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Written by Norman Clark
Published: 12 November 2015
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The Lawyer reports today that the U.K.-based international law firm Withers has lost its appeal of a GBP 1.6 million (US$ 2.4 million) professional negligence judgment arising from an associate's defective drafting of an LLP agreement. The plaintiff, Wellesley Partners, had been a long-standing Withers client. The trial court found that a Withers associate's "misremembering" of his instructions ultimately resulted in losses to the plaintiff of more than GBP 1.5 million in London and in the United States, plus substantial additional internal costs.

What a disaster! In addition to a significant financial loss, Withers has lost a long-standing client -- probably forever -- and the firm's reputation for quality, even in a relatively simple associate task, has been damaged -- possibly for a long time.

Mistakes happen even in the best firms, but mistakes like this can be prevented. This is the type of professional catastrophe that a quality assurance system can prevent. The goal of quality assurance is more than catching and fixing mistakes after they happen. Instead, quality assurance identifies the risks of substandard work and prevents mistakes from happening.

Moreover, quality assurance produces a gigantic return on investment. It improves productivity and profitability by reducing the amount of time that lawyers must spend fixing mistakes that could have been prevented. It also can reduce the risk of large losses, both financial and reputational.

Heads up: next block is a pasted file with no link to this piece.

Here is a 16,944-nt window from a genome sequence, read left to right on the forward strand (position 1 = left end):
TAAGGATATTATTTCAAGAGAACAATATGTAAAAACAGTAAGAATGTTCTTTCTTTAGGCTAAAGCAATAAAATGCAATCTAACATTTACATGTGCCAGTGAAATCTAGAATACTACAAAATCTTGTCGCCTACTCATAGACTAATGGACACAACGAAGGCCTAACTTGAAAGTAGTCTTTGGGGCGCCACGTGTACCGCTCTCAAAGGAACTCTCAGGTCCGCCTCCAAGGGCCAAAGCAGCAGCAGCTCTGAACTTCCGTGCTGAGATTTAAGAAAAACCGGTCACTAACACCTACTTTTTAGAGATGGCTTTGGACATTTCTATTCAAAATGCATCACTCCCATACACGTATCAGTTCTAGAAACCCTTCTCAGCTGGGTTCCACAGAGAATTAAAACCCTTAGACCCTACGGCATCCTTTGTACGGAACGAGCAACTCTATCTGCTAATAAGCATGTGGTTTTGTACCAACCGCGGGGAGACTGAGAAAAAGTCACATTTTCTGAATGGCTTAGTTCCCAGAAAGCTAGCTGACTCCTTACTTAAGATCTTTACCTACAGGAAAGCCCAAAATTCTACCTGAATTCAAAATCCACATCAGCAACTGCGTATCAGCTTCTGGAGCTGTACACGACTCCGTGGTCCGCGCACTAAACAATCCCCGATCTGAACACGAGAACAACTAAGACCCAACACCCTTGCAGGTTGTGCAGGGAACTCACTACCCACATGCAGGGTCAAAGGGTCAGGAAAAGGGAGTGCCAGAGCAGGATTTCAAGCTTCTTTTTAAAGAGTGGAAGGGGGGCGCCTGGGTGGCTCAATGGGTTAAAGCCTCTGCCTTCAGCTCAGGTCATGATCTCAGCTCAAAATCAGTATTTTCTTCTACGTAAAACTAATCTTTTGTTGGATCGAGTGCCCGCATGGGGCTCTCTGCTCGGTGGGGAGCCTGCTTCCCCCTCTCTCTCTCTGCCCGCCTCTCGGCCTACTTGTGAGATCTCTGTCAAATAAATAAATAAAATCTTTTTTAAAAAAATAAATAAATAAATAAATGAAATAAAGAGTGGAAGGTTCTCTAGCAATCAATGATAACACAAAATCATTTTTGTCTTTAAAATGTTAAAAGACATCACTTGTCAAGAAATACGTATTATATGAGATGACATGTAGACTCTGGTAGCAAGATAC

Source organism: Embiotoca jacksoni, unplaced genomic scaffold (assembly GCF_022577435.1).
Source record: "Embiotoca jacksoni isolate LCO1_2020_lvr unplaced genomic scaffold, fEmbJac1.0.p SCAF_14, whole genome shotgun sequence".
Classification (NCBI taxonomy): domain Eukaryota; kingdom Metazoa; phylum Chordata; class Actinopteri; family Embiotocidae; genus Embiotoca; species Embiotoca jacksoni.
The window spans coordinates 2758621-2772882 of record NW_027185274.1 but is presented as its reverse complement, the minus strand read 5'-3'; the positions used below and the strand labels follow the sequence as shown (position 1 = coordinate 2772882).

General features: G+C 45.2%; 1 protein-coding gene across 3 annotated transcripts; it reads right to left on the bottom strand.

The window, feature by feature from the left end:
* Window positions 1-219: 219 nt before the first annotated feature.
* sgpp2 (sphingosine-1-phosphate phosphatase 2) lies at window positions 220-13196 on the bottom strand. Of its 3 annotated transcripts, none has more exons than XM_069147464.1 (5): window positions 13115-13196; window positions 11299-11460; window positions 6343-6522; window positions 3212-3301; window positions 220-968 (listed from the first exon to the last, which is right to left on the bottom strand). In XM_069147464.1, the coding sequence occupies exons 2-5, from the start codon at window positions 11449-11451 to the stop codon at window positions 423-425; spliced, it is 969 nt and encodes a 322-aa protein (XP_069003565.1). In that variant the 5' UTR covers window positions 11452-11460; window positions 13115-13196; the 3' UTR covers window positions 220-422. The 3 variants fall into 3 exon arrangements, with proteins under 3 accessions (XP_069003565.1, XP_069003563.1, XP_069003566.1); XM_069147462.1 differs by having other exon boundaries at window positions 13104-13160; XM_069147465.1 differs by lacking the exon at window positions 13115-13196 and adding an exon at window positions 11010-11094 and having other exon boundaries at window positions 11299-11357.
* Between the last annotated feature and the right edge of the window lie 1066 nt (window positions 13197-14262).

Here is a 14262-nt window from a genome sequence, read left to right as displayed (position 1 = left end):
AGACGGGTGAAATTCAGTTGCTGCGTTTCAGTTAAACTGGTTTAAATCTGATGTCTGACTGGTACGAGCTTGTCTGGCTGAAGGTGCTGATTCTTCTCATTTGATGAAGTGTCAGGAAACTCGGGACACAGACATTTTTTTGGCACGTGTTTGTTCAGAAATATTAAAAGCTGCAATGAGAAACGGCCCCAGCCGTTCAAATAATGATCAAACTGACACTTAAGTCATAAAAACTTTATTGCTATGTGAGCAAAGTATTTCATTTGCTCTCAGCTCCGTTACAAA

Quality assurance systems are not expensive to design, install, or manage, neither in terms of consulting fees to set up the systems nor in the time and attention needed to operate them. In addition to preventing disasters like the Withers case, they have become one of the most important set of profitability tools for law firms that face increased resistance to higher fees.

A serious quality assurance system also can help differentiate a law firm from competitors who talk a lot about "quality," but have few if any effective means to deliver it. Sophisticated consumers of legal services are persuaded by demonstrated, functioning quality assurance systems, not slogans.

Quality assurance systems are easily within the financial reach of even the smallest law firms. In fact, they probably are even more important in smaller firms because of the disproportionately large financial impact that mistakes can produce.

We can help firms that want to avoid disasters like the one that Withers has experienced, as well as to make clear, measurable improvements in their profitability and reputations. Walker Clark members have been advising lawyers, law firms, and corporate and government legal departments on quality assurance matters since the early 1990s.  For more information about our quality assurance services, click here.

Norman Clark